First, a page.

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You Are Sisters and You Love Each Other (Damn it!)

When I was a little kid, my brother and I fought often. I don’t remember all of what we fought about, probably silly things like sitting in the front seat or whose turn it was to do whatever. I remember distinctly screaming from the backseat, “He’s touching me! He’s looking at me!” Together, we were an annoyance to any adult tasked to watch us together. As a result, after school, we were typically separated. After school, Eddie went to my grandmother’s and I went to Tia Olga’s.

Don’t get me wrong, I love my brother. Today, he is one of my closest friends and confidantes. But as kids, we annoyed each other and others constantly with senseless bickering.

During our last trip to Costco, “You are sisters and you love each other” (damn it) became my mantra. I love how Costco has carts that are wide enough to hold two children; however, now that Maggie is nearly 4 and Hazel is 2, they both may fit but it’s a tight squeeze. Both kids were guilty of antagonizing the other. Maggie would push or try to smack Hazel and Hazel would respond in turn. With every incident, I would repeat my mantra: “You are sisters and you love each other!” while punctuating the thought in my mind with the word “damn it.” (Hazel is a parrot and would probably leave chanting Costco “damn it!” if I were to verbalize that final phrase). We walked the aisles, repeating the mantra as needed to the chuckles of fellow shoppers.

“Why?” Hazel asked after I pulled her hands away from trying to poke Maggie’s arm and thigh.

“We are family and we love each other. Blood is thicker than any disagreement. In the meanwhile, keep your hands to yourself and respect your sister’s space, please.”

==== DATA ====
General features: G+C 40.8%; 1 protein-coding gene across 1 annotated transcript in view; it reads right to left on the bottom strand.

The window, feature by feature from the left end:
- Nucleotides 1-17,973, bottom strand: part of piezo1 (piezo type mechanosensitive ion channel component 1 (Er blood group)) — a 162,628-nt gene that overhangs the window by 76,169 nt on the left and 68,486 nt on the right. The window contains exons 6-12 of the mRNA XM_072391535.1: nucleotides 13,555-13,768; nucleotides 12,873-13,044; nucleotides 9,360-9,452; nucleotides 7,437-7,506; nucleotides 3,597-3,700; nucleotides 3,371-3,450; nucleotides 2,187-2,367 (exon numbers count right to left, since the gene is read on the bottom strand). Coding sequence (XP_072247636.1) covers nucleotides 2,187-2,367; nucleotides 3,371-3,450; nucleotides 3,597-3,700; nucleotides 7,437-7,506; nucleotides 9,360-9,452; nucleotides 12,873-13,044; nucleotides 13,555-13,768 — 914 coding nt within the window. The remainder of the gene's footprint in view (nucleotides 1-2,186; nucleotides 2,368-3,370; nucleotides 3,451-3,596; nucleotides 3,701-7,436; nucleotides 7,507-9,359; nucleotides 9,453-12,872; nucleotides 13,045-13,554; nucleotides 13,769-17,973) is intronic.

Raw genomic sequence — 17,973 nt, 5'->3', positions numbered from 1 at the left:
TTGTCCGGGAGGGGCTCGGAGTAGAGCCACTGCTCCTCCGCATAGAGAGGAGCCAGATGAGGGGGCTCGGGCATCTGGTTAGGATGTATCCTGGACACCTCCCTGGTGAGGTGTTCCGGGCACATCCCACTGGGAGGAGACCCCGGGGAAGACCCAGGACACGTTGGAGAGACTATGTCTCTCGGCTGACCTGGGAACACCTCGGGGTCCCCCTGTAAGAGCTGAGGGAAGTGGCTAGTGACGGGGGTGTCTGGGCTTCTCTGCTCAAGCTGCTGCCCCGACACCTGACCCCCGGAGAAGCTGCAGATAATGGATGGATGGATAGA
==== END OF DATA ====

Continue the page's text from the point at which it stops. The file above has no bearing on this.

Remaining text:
I recognize that the nonsensical squabbling will likely continue for the next several years. This isn’t because Maggie has special needs or because Hazel is especially annoying. If anything, this is probably the most ordinary problem we work through regularly in our home. Siblings argue and that’s normal.

What I see here is an opportunity to teach my children the basics of conflict resolution. You both want to play with this toy? Okay, Maggie, you get the first two minutes (or five minutes or whatever length of time makes sense), then Hazel, you get your turn. I flip flop who gets it first so sometimes it’s Hazel and sometimes, it’s Maggie. Since my children don’t understand time (or numbers) yet, I use a visual timer. When the blue goes away, it’s time to trade.

A lesson for Hazel is learning how to respect personal space and boundaries. She is an affectionate little girl and she will often want to kiss or hug Maggie, who often will respond by pushing her sister away. I explain to Hazel that Maggie wants her space and to not touch her if she doesn’t want to be touched. Maggie doesn’t have the words so her response will be to physically push Hazel away. Sometimes, Hazel will get fixated on some random thing, like chanting the word “feet” and running to every person to tag their feet. Hazel is building her vocabulary will often chant a word while showing she physically knows what it is. If she tries to use Maggie, Maggie doesn’t appreciate this attention and will often make this known by her behavior.

Maggie, on the other hand, is more complex. She’s nonverbal and figuring out what she wants and requires more elaborate guessing based on subtle cues. Sometimes in her frustration, she will try to take it out on Hazel. She has pulled Hazel’s hair and shown other aggressive behaviors. This happens less frequently since we began behavior therapy and our discipline strategy is a time out followed by comforting Hazel.

Yet there are these beautiful moments of sisterly affection that show me that their relationship will blossom over time. Whether it’s spontaneous hand holding or when they’ve both crawled into our bed in the middle of the night and we wake up to them spooning one another in their sleep, I treasure those moments in my heart.


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